List of Books by, or About, People African Descent to Win Pulitzer Prizes (includes Finalists)

Pulitzer Prize Medal

Since 1917 the Pulitzer Prize has honored excellence in journalism and the arts. The first award was presented in 1918. The Prize recognizes American authors in six “Letters and Drama” categories; Biography/Autobiography, Fiction, General Non-Fiction, History, Poetry, and Drama (technically not a book award, but plays are all available as books and have been included here).

The first African-American writer to win a Pulitzer Prize in any of the above categories was Gwendolyn Brooks who received the award for poetry for her collection Annie Allen in 1950.


One Book was a Finalist or Winner of a Pulitzer Prize in 2018

Winner - General Non-Fiction

Locking Up Our Own: Crime and Punishment in Black America
by James Forman Jr.

Publication Date:
List Price: $27.00
Format: Hardcover, 320 pages
Classification: Nonfiction
ISBN13: 9780374189976
Imprint: Farrar, Straus and Giroux
Publisher: Macmillan
Parent Company: Verlagsgruppe Georg von Holtzbrinck
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Read a Description of Locking Up Our Own: Crime and Punishment in Black America


Book Description: 
Long-listed for the National Book Award
One of The New York Times Book Review’s 10 Best Books of 2017
Short-listed for the Inaugural Goddard Riverside Stephan Russo Book Prize for Social Justice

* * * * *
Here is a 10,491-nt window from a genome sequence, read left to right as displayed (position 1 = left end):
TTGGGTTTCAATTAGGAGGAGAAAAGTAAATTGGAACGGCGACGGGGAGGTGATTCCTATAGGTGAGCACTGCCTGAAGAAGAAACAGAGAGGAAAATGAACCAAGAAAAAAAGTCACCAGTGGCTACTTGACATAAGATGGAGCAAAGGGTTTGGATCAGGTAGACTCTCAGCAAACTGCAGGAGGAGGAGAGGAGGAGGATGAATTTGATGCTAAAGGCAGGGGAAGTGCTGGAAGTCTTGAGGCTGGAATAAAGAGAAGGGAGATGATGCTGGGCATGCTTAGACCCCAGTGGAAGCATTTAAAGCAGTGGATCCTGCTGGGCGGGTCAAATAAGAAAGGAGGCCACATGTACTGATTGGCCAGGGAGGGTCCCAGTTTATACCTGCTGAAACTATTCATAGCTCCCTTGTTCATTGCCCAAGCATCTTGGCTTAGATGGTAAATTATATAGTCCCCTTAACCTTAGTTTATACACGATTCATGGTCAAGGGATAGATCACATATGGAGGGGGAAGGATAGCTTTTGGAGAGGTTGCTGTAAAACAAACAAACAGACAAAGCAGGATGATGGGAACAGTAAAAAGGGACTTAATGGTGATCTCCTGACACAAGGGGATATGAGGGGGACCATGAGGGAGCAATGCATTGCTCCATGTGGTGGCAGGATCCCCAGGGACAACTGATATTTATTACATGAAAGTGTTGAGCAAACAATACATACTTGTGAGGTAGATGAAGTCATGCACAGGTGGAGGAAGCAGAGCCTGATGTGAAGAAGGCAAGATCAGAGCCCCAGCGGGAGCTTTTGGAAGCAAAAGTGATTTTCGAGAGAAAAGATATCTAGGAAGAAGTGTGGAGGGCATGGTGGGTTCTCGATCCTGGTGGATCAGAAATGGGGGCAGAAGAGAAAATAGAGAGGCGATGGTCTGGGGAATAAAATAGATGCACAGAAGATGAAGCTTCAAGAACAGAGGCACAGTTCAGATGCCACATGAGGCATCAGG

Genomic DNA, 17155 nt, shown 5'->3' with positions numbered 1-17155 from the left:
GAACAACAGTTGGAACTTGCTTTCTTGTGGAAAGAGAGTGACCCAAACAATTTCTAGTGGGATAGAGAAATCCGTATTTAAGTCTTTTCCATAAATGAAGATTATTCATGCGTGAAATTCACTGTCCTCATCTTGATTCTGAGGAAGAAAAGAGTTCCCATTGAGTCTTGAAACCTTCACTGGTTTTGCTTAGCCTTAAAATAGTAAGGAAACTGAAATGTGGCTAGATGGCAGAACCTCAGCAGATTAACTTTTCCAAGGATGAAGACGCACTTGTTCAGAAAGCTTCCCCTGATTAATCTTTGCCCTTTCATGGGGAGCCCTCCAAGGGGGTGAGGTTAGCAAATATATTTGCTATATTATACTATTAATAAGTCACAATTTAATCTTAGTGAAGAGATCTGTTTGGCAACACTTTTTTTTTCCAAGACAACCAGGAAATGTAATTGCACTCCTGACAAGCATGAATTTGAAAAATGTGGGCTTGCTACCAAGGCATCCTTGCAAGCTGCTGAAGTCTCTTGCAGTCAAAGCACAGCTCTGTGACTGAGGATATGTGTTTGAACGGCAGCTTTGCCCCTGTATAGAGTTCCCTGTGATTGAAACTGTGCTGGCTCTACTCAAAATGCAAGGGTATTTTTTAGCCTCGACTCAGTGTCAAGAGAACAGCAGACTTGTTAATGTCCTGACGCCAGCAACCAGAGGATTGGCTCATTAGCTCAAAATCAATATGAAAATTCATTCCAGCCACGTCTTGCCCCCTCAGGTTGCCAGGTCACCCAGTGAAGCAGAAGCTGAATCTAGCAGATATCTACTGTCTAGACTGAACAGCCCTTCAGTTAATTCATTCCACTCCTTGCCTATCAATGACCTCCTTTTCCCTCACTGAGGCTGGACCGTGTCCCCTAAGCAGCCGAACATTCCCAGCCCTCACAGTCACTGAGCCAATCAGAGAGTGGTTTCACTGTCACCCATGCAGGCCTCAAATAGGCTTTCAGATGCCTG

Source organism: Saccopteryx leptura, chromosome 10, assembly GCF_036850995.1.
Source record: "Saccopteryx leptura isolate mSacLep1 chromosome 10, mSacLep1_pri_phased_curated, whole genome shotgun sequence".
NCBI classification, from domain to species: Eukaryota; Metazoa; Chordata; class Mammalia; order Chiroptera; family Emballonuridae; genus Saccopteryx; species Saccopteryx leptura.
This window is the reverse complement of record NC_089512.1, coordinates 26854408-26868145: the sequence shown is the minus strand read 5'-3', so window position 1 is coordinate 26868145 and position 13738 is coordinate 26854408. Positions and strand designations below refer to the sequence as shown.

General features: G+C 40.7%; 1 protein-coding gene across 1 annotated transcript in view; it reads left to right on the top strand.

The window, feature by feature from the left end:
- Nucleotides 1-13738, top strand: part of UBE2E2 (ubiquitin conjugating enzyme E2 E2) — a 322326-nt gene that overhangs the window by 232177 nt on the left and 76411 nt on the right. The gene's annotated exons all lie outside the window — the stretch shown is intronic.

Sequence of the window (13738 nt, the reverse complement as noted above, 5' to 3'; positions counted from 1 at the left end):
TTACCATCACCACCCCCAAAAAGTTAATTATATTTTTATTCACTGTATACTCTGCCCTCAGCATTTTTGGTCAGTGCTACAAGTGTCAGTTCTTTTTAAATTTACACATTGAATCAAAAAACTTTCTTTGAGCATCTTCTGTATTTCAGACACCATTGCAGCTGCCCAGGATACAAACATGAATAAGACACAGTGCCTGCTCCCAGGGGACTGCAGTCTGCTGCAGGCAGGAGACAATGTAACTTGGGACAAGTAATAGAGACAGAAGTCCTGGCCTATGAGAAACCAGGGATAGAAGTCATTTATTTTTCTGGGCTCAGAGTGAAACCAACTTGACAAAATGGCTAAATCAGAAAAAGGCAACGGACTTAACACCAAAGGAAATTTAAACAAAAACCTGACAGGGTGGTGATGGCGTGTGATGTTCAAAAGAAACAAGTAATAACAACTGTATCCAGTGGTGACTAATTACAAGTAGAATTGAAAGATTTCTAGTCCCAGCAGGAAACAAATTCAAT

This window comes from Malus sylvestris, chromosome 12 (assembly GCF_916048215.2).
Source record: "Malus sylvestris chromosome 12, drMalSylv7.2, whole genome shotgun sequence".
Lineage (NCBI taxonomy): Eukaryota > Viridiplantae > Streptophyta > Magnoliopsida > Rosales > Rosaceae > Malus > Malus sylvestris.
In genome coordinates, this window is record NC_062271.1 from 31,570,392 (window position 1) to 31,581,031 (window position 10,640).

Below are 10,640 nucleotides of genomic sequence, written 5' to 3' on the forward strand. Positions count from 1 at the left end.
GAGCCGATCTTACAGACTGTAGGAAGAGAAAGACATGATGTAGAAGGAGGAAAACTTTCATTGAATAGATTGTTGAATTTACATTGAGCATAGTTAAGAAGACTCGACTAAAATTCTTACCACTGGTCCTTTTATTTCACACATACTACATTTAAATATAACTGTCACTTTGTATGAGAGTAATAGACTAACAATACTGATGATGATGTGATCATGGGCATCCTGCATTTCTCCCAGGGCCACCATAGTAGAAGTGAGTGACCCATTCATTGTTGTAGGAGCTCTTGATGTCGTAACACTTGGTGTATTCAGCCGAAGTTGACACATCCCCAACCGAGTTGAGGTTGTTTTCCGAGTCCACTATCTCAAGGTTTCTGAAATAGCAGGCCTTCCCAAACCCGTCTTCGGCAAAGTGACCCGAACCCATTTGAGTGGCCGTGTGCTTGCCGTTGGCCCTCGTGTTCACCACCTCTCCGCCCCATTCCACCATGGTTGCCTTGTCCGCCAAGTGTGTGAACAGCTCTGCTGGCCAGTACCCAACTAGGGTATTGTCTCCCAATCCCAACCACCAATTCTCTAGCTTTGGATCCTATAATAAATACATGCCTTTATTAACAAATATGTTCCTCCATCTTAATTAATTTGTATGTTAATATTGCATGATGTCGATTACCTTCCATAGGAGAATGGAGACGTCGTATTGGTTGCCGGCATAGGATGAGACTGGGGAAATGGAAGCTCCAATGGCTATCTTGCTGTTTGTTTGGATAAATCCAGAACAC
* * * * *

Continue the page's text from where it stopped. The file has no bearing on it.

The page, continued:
In recent years, America’s criminal justice system has become the subject of an increasingly urgent debate. Critics have assailed the rise of mass incarceration, emphasizing its disproportionate impact on people of color. As James Forman, Jr., points out, however, the war on crime that began in the 1970s was supported by many African American leaders in the nation’s urban centers. In Locking Up Our Own, he seeks to understand why. Forman shows us that the first substantial cohort of black mayors, judges, and police chiefs took office amid a surge in crime and drug addiction. Many prominent black officials, including Washington, D.C. mayor Marion Barry and federal prosecutor Eric Holder, feared that the gains of the civil rights movement were being undermined by lawlessness?and thus embraced tough-on-crime measures, including longer sentences and aggressive police tactics. In the face of skyrocketing murder rates and the proliferation of open-air drug markets, they believed they had no choice. But the policies they adopted would have devastating consequences for residents of poor black neighborhoods.A former D.C. public defender, Forman tells riveting stories of politicians, community activists, police officers, defendants, and crime victims. He writes with compassion about individuals trapped in terrible dilemmas?from the men and women he represented in court to officials struggling to respond to a public safety emergency. Locking Up Our Own enriches our understanding of why our society became so punitive and offers important lessons to anyone concerned about the future of race and the criminal justice system in this country.